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Ducati Panigale V4 wins ‘Most Beautiful Bike’ in Milan award



Surprise! Ducati win the ‘Most Beautiful Motorcycle at EICMA’ award for the third year in a row.

It will perhaps come as no major upset to anyone that the fan’s choice award for the bike that people found ‘Most Beautiful’ in Milan last week was Italian. It’s even less of a surprise that it was the utterly stunning Ducati Panigale V4.



In fact, not only is this the third year in a row that the award has been given to a Ducati bike (the two previous winners have been the Ducati Scrambler and Ducati Supersport) but it’s also the third year in a row that the designer of the bikes has also been the same.

We’ve been following Julien Clement and his work since we first spoke to him about his Ducati Scrambler, and after falling in love with the Supersport last year it’s incredible to see that he’s followed up that double-win with a hat-trick of not only stunningly beautiful machines, but significant ones too. Somebody must be in line for a substantial raise at the Bologna HQ.

As for the rest of the top five, that’s more of an interesting mix.

In number two was the MV Agusta Dragster 800 RR. Which – of course – is another Italian but is also rather tasty.



Third came the Honda CB1000R, which whilst looking great in pictures is actually less attractive than it’s younger siblings (in our eyes at least) but nothing beats CC numbers it would seem.



Fourth – and this should be an absolute surprise to pretty much everyone – was the new Harley-Davidson Fat Bob, so maybe their is life in the ol’ bar and shield yet!



And rounding up the top five most beautiful motorcycles of Milan, comes the left-field but emotionally evocative Fantic Motor Cabellero Scrambler 500.



Quite a solid selection all round. Congratulations to all the winners.

And Julien, if you’re reading this… Feel free to take a year off next year to give some other people a chance eh? ;p

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Custom of the Week: Yamaha SR500 ‘Scrambler’ by Daniel Peter




SCRAMBLERS ARE A HOT TOPIC. Build one, and you’re sure to be judged solely by how well equipped it is for hardcore off-piste use.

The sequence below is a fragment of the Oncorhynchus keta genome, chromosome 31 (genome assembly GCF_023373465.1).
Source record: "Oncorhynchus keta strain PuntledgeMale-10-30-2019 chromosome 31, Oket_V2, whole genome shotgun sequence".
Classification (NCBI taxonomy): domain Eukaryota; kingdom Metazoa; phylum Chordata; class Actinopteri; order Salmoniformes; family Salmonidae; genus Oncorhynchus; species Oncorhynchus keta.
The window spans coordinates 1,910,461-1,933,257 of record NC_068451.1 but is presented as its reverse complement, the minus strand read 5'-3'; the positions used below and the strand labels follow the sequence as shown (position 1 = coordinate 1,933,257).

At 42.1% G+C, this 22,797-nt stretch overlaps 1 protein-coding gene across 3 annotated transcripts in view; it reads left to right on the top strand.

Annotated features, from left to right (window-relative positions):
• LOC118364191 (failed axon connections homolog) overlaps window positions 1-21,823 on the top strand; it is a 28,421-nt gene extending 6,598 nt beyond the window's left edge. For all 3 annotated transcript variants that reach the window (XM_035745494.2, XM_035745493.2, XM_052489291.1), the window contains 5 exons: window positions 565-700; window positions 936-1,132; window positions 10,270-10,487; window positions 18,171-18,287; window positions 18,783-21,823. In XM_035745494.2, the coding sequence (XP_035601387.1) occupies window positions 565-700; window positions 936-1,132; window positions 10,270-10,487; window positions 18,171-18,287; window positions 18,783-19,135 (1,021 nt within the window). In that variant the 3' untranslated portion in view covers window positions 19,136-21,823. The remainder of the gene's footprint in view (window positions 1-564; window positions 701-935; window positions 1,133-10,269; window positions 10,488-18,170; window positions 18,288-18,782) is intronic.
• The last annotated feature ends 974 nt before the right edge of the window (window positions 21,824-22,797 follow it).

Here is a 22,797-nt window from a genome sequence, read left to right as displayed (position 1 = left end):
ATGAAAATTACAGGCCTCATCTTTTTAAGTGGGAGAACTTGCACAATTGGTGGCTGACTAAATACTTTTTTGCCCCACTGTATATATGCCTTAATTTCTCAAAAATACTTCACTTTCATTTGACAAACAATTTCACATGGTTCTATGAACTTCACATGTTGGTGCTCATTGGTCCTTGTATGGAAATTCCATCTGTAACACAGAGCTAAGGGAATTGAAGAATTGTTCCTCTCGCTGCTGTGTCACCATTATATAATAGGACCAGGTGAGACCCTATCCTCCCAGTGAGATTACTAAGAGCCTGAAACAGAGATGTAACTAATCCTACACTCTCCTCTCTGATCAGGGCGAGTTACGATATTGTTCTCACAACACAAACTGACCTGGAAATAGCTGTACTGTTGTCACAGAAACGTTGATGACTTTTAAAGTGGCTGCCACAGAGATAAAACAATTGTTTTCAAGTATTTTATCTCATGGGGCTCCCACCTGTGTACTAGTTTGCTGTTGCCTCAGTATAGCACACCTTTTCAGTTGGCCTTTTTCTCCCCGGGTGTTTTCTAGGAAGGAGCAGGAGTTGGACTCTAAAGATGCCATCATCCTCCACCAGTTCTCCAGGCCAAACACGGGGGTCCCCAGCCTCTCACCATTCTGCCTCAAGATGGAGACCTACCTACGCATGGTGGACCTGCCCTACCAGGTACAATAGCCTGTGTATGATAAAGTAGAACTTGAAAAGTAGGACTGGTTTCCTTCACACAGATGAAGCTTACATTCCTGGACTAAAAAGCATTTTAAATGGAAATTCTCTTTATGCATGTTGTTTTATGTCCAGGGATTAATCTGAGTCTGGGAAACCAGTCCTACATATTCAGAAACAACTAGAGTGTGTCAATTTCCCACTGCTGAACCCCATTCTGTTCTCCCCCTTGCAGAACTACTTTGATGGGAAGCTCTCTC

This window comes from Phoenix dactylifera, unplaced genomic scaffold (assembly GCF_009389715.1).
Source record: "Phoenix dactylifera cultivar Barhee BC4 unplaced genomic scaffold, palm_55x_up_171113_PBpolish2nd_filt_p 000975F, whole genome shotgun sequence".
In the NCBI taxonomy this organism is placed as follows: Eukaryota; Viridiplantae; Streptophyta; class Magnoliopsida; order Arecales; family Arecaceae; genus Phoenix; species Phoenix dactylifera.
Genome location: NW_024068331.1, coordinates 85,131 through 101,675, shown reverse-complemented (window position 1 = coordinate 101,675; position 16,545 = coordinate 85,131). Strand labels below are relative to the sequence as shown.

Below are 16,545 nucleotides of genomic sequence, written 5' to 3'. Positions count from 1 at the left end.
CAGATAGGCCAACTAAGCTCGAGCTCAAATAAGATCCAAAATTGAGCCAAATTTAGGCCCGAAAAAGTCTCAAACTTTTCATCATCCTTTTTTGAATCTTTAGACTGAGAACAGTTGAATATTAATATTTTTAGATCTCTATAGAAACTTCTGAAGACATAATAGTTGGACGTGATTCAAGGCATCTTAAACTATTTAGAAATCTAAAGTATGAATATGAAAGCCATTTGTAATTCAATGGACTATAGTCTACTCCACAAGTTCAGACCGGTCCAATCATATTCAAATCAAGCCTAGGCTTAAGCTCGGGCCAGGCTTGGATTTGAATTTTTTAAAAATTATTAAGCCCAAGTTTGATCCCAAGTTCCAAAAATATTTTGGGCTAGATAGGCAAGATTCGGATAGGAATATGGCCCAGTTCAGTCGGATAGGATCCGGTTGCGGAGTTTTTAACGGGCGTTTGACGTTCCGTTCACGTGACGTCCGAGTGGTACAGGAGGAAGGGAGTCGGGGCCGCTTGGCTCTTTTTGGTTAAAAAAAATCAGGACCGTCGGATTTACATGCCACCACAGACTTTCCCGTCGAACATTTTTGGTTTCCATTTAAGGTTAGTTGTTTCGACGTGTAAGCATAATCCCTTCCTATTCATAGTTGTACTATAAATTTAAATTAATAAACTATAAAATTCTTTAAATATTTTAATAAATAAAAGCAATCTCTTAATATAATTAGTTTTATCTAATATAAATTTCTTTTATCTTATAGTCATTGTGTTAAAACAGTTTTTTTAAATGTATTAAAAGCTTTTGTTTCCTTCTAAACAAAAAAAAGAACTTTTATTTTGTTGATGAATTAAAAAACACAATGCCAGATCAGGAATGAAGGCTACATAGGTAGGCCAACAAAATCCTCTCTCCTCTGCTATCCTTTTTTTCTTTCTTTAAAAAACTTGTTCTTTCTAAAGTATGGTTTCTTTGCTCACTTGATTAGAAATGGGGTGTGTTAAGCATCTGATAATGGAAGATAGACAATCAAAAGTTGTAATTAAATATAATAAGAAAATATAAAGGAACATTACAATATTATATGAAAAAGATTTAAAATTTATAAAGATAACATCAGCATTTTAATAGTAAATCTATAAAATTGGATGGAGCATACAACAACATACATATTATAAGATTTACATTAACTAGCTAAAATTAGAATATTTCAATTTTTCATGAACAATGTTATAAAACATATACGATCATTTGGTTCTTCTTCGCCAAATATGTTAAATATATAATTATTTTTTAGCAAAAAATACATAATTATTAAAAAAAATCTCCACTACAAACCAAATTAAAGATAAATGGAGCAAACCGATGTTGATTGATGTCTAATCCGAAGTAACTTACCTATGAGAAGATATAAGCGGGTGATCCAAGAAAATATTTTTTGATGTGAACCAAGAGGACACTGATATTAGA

But that’s not all that scramblers are about. Daniel Peter compares his latest build to his childhood BMX—and it’s pretty much how we feel about modern-day scramblers too.

“When I was four years old, my BMX bike became my life,” he explains. “It was so simple, yet so fun. Just wheels, pedals and brakes. I’d ride it to the beach, jump a few curbs along the way, race my friends. Those were the good days.”

“30 years later, I set out to build a motorcycle based on the same principles. There’s nothing on this bike that doesn’t need to be there. It has wheels, a punchy engine and great brakes. I didn’t even put a speedo on it, because I never looked at the one on my last bike.”

Daniel works as a photographer in Chicago, but wrenches during the winter to keep his passion for riding alive. He keeps a workshop in Chicago’s Logan Square neighborhood, outfitted with a tool cabinet, a welder, and a 1940s South Bend lathe.

This 1978-model Yamaha SR500 is the fourth Yamaha 500 he’s built to date. “It’s the most simple, yet the most thorough, of the bunch,” he says.

The motor’s been bumped to 540 cc, with a grocery list of go-fast bits that includes a lighter XT500 crank, a new piston from JE and a Megacycle cam for better torque down low.

R&D valve springs with titanium caps, a Powerdynamo ignition and a high-flow oil pump from Kedo round out the package.

Hoos Racing refreshed the crank and cut new valve seats for Daniel, but he tackled the rest of the rebuild himself. Every single bearing and seal was replaced along the way too. As for the carb, it’s been swapped out for a 39 mm Keihin FCR flatslide number, fed by a fat K&N filter.

The exhaust system is a combination of a custom made stainless steel header, and a Cone Engineering muffler.

The SR rolls on 17” supermoto wheels, borrowed from a KTM (front) and a Honda CRF450 (rear). They’re wrapped in Pirelli MT60 Corsa tread; a 120 up front, and a chunky 160 on the 5” rear rim. (“It juuust fits,” says Daniel.)

The brakes have been upgraded with a mix of Brembo and Beringer parts, with an RCS 14 radial master cylinder up front.

On top is an aluminum Yamaha XT500 fuel tank, wrapped in a paint scheme “inspired by an unforgettable riding trip through Baja.” Just behind it is a new saddle from MotoLanna, with a new kicked-up subframe loop.

It’s just about spring in Chicago, so Daniel must be itching to rack up the miles on his SR500. And we’re betting it’s going to be impossible to get him off it.

A version of this article first appeared on Bike Exif. It’s republished here with permission.

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Icon claim back the streets in their latest, epic video



Street’s Not Dead.

Regular readers will know that we eagerly await anything released from the US streetwear firm Icon Motorsports. So the moment that a video drops from the Portland firm we’re bound to pay attention.

That’s an interest piqued double when they post it alongside what is essentially a call to arms…

“Street’s not dead. If you think it went away, you’d be wrong. Street’s still here undermining pompous authority, rejecting standards, and bucking the status quo..”

And they’re not kidding either. With the Icon clad rider thrashing their Kawasaki ZX-10R through city streets, car parks and even a public fountain at one point, there’s a lot to take in.

Couple that with their usual loud, Icon style and you’ve certainly got a statement of intent.

(Don’t try this at home kids).



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